I went through a rather traumatic experience that made me begin to question the Christian faith and all that I had been taught in church. I almost lost my faith and began to have a great distrust for pastors. With God’s help I came to realise that it was my relationship with God that was the problem. My original view of God had been coloured by these doctrines and I resolved to know God for myself. I put aside my King James Bible and got a bible in simple English and other study aids like bible encyclopaedias and Strong’s Hebrew-Greek concordance: I learnt a lot!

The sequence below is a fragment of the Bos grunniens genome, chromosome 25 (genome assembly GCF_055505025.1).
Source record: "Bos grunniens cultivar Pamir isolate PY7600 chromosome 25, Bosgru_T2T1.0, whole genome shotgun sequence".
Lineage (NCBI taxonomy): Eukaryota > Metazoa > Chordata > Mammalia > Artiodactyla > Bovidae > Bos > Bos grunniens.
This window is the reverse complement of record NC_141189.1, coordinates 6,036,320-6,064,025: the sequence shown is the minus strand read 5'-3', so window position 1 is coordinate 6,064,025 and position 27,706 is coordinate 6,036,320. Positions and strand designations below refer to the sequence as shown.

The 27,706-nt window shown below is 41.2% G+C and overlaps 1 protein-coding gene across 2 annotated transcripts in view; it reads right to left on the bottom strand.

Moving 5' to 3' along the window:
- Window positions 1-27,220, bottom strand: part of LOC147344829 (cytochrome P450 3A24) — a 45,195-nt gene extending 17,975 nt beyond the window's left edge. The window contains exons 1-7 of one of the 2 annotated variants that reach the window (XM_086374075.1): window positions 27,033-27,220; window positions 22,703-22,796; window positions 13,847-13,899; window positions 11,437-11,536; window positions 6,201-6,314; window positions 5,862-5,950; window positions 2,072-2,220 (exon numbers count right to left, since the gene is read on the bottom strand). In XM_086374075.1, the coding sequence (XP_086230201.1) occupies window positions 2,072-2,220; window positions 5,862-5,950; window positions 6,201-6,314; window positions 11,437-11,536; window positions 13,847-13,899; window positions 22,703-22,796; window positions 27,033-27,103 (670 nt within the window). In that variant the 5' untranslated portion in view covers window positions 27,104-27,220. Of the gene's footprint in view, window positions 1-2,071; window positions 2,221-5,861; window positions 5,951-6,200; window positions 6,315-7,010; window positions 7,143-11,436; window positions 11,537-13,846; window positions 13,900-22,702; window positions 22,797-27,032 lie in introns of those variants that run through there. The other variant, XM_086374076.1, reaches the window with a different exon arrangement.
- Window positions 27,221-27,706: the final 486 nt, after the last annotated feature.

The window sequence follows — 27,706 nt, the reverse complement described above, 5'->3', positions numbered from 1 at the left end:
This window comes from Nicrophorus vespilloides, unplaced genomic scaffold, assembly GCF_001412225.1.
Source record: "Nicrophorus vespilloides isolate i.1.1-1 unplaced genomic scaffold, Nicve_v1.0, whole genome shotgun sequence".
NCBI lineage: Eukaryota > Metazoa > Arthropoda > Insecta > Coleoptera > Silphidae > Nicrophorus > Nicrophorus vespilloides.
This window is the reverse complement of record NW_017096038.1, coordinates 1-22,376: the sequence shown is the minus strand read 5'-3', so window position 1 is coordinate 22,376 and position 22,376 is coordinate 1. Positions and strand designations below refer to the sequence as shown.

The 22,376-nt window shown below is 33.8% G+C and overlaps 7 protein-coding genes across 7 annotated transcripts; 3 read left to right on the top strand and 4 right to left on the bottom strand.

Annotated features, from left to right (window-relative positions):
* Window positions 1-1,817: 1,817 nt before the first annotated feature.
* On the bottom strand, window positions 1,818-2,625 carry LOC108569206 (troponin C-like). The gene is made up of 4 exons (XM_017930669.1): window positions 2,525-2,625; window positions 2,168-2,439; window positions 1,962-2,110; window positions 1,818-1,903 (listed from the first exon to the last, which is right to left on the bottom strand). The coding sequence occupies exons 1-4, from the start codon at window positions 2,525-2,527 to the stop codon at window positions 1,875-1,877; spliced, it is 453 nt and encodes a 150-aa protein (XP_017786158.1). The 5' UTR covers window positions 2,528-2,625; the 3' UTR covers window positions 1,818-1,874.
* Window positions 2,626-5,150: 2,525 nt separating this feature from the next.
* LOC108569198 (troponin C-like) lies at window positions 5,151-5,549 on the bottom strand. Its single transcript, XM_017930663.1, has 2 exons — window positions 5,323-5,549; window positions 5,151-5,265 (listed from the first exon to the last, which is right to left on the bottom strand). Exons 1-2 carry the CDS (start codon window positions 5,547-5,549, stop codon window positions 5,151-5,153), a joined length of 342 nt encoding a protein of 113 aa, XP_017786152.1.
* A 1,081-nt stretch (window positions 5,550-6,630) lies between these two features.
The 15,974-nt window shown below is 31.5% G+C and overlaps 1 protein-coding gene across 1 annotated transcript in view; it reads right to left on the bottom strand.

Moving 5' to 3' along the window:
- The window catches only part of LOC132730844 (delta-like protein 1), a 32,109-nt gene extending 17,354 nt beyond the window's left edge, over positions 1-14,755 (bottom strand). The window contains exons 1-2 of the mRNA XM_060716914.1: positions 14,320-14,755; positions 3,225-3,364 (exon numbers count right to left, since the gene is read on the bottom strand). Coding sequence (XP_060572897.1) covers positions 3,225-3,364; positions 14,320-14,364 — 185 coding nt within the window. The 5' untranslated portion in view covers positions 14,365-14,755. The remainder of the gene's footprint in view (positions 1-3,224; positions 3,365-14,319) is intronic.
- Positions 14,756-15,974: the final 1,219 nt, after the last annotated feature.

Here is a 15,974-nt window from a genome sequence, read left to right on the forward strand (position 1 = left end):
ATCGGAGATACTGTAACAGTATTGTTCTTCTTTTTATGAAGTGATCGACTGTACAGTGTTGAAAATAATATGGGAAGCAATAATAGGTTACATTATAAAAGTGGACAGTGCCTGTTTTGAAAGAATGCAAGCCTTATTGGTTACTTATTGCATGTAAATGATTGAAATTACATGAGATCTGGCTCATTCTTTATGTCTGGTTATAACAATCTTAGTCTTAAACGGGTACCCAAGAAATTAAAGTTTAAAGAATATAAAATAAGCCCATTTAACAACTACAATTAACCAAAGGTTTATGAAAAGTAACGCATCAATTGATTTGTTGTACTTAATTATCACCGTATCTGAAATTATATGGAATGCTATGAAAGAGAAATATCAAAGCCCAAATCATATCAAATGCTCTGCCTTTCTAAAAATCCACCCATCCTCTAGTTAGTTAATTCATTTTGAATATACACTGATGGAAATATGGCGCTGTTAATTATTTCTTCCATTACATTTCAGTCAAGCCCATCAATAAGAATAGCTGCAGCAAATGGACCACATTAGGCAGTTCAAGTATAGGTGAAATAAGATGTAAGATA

I sent you an email yesterday in response to your first comment asking your permission to publish it. I hope you received it. but should you have any more questions, do not hesitate to drop me a line or two and we shall look at scriptures together.

      May the good Lord continue to bless you and yours in Jesus name, amen.

      – Tony